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Ready, Set, Go!: 10/01/2018

Wildfire is coming - Are your important items safe?



This is part three of our new series on wildfire preparation for local residents, excerpted from the Cal Fire Ready, Set, Go! program. Explore the information in more detail at www.readyforwildfire.org/Ready-Set-Go-Campaign, or take these tips to heart as we move forward into a warmer, drier future.

The premise is: Be Ready - be fire-adapted and ready; Be Set - have situational awareness; and Go! - act early.



If you've taken the steps outside your home to help protect it from a wildfire, it's time to make sure you and your family have taken measures to protect what's inside, too.

Be Set! Tip #1 - Back up your important documents

Of course your filing cabinet is impeccable, neatly organized and color-coded, so that you can find any important document in a heartbeat. So this is for the rest of us slouches.

First off, what to take?

It's smart to have your important documents ready for an emergency evacuation.

o Personal records: birth, marriage, divorce, adoption and death certificates; child custody papers.

o Personal ID documents: Driver's license, Social Security cards, passports, citizenship papers, current military ID or military discharge (DD Form 214).

o Medical records: prescriptions, copies of health insurance cards, health provider contact information; medical and vaccination records for pets along with current photos and ID chip numbers in case you are separated.

o Insurance policy information: Homeowners, renters, flood, earthquake, auto, life, health, disability, long-term care; have at least the policy number and insurance company contact information for each type of coverage.

o Family photos, keepsakes and other mementos.

FEMA also recommends

o Property records: Real estate deeds of trust and mortgage documents (at least the two-page settlement statement provided by the title company showing the actual cost of the house and purchase expenses); rental agreement or lease; auto/boat/RV registration and titles; video, photos or a list of household inventory (more on that below).

o Estate planning documents: Wills, trusts, funeral instructions, powers-of-attorney, attorney names and phone numbers.

o Financial records: First two pages of your previous year's federal and state tax returns, stock and bond certificates, investment records, brokerage and retirement account information, credit card, checking and savings account numbers, contact information for credit unions, banks, financial institutions, credit card companies and financial advisers.

o Other: Personal address book, a list of usernames and passwords for online accounts, a key to your safe deposit box, a recent photograph, fingerprints and dental records for each member of the household, account and contact information for utilities and other services (you may have to provide a new billing address or cancel certain services), a list of important documents and where originals and copies are located.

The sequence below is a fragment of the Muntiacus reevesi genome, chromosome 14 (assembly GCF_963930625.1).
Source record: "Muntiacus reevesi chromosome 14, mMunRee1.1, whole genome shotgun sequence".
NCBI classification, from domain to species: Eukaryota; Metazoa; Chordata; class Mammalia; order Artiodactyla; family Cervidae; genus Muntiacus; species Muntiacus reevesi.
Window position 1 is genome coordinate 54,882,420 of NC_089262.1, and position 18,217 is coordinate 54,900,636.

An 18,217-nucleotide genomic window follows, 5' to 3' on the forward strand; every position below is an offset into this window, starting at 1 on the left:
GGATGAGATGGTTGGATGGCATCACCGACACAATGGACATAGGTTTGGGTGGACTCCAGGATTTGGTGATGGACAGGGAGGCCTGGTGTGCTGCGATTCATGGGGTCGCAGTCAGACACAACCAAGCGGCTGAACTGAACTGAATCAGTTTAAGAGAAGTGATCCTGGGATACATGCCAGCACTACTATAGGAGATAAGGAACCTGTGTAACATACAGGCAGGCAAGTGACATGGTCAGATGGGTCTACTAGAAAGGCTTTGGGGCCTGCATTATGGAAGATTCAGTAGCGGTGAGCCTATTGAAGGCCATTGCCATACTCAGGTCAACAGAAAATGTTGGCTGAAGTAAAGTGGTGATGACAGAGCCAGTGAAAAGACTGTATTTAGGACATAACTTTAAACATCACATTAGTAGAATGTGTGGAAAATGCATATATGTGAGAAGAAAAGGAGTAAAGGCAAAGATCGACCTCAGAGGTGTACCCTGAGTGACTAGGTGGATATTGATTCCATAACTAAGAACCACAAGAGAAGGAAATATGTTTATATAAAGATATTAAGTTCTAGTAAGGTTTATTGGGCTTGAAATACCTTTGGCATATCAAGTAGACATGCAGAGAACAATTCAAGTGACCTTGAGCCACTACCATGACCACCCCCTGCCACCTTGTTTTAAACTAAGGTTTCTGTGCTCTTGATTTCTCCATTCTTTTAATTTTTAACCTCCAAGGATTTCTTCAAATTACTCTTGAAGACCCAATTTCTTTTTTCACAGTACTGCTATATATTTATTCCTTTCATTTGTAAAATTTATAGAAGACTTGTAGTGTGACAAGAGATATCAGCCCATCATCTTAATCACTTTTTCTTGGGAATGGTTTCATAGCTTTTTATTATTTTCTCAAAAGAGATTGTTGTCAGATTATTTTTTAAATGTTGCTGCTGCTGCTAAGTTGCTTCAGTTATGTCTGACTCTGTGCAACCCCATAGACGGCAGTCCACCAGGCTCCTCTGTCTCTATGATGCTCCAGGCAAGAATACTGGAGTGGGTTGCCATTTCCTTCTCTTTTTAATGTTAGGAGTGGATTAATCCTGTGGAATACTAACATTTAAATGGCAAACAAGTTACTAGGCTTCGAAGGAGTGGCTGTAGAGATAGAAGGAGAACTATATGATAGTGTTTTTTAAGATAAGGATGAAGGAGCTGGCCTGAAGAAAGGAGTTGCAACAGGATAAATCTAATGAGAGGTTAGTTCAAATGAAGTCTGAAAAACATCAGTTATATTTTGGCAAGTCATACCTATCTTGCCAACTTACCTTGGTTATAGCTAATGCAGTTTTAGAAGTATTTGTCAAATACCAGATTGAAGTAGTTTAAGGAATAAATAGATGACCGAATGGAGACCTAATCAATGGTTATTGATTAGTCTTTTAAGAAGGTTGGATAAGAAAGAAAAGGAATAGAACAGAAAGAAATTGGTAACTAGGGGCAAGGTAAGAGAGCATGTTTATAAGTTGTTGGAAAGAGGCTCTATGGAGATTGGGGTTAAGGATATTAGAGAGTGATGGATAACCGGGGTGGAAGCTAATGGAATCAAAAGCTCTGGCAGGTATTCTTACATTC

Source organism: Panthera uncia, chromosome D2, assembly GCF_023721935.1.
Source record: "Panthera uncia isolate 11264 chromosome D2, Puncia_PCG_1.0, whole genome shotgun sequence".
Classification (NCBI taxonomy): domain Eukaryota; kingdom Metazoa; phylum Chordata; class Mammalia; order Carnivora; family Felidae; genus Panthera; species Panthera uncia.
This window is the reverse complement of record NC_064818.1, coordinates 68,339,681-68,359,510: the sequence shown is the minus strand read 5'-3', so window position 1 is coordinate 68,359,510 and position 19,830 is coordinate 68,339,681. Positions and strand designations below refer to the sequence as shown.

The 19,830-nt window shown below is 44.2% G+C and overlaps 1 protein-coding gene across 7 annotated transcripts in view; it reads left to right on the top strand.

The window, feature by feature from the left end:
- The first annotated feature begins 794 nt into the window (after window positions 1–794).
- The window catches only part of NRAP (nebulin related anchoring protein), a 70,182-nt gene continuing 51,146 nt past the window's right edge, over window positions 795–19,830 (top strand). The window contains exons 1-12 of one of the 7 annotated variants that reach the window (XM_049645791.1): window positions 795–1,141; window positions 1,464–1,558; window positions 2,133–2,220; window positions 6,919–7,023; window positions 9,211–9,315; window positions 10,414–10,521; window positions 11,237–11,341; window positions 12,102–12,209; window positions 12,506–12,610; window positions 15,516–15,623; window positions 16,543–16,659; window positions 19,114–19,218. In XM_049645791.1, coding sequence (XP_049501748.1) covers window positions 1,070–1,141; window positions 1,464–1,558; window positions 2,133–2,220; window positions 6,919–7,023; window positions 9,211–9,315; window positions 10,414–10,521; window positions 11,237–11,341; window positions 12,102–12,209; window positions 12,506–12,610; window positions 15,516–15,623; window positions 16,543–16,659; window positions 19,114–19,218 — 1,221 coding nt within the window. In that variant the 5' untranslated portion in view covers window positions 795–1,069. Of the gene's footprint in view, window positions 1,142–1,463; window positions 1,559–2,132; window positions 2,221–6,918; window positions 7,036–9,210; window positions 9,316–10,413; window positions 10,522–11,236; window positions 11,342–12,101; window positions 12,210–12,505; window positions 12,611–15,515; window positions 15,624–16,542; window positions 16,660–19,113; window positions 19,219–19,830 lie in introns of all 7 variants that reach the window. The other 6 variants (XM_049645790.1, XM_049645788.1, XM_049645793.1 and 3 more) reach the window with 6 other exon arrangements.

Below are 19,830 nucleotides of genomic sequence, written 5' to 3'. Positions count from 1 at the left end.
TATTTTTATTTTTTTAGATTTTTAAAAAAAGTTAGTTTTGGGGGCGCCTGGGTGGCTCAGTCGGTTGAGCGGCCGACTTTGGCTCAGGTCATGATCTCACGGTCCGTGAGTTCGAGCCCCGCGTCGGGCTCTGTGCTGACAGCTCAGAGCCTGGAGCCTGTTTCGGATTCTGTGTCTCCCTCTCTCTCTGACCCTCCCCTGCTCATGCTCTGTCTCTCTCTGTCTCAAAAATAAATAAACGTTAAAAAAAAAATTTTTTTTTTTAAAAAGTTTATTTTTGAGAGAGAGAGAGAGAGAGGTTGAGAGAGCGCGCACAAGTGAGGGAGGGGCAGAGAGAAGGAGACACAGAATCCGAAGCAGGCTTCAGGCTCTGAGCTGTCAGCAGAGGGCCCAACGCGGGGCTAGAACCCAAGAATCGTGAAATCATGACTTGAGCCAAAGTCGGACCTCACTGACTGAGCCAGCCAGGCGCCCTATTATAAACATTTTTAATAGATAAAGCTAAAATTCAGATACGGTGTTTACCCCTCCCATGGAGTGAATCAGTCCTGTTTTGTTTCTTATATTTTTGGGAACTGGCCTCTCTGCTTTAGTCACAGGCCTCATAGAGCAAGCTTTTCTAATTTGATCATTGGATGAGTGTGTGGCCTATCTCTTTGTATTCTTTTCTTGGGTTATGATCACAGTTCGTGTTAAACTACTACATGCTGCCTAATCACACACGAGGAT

FEMA suggests all original important documents be stored offsite - like in a safe deposit box.

Next, how to take them?

Of course, you can always simply make paper copies and store them in your Emergency Go Bag, but consider scanning your documents and storing them on a tiny USB flash drive (4GB costs around $10). Password protect the documents for safety. Keep one USB drive in your Emergency Go Bag and one offsite.

An alternative to USB drives is cloud storage, offered by companies like Dropbox, Amazon Cloud Drive and Google Drive. Cloud storage means your data is stored on remote servers that can then be accessed with your password from anywhere you can get an internet connection. Of course, cloud services have their own vulnerabilities, which is why not everyone is entirely comfortable storing their most important papers there. However, for things in mass quantity that contain little personal data, like family photos, cloud storage could be a good solution.

Tip #2 - Inventory of your home

Recovery of lost items is easier if you have an accurate home inventory.

In addition to conducting an annual home insurance “check up,” make an annual home inventory. There are a few different ways:

Make a written checklist


The Insurance Information Institute recommends that your checklist include relevant information like:

o The type of item.

o The original price of each item (including the receipt, if possible).

o The year each item was purchased.

o The make, model and serial number of appliances and electronic equipment.

o When it comes to your clothes, compile the number of items you own by type, such as shoes and pants.

o Remember to update your list whenever you make a big purchase.

Take photos and/or videos

In addition to a written list, consider taking pictures or a video to create a visual record of your belongings. A smartphone makes this a cinch. Take a video of each room in your home, and make sure to include areas like closets and drawers. Be sure to describe your home's contents in your video, noting important or expensive items.

And don't forget the garage! Many important purchases tend to live in the garage, not just in your home.

Use a smartphone app

Yes, there's an app for taking your home's inventory. Just google “home inventory app,” and you'll get lots of options. Some home insurance providers even have their own.

Once you finalize your inventory, store it in a safe place, such as a safe deposit box, with a trusted friend or family member, or on an external hard drive or the cloud.



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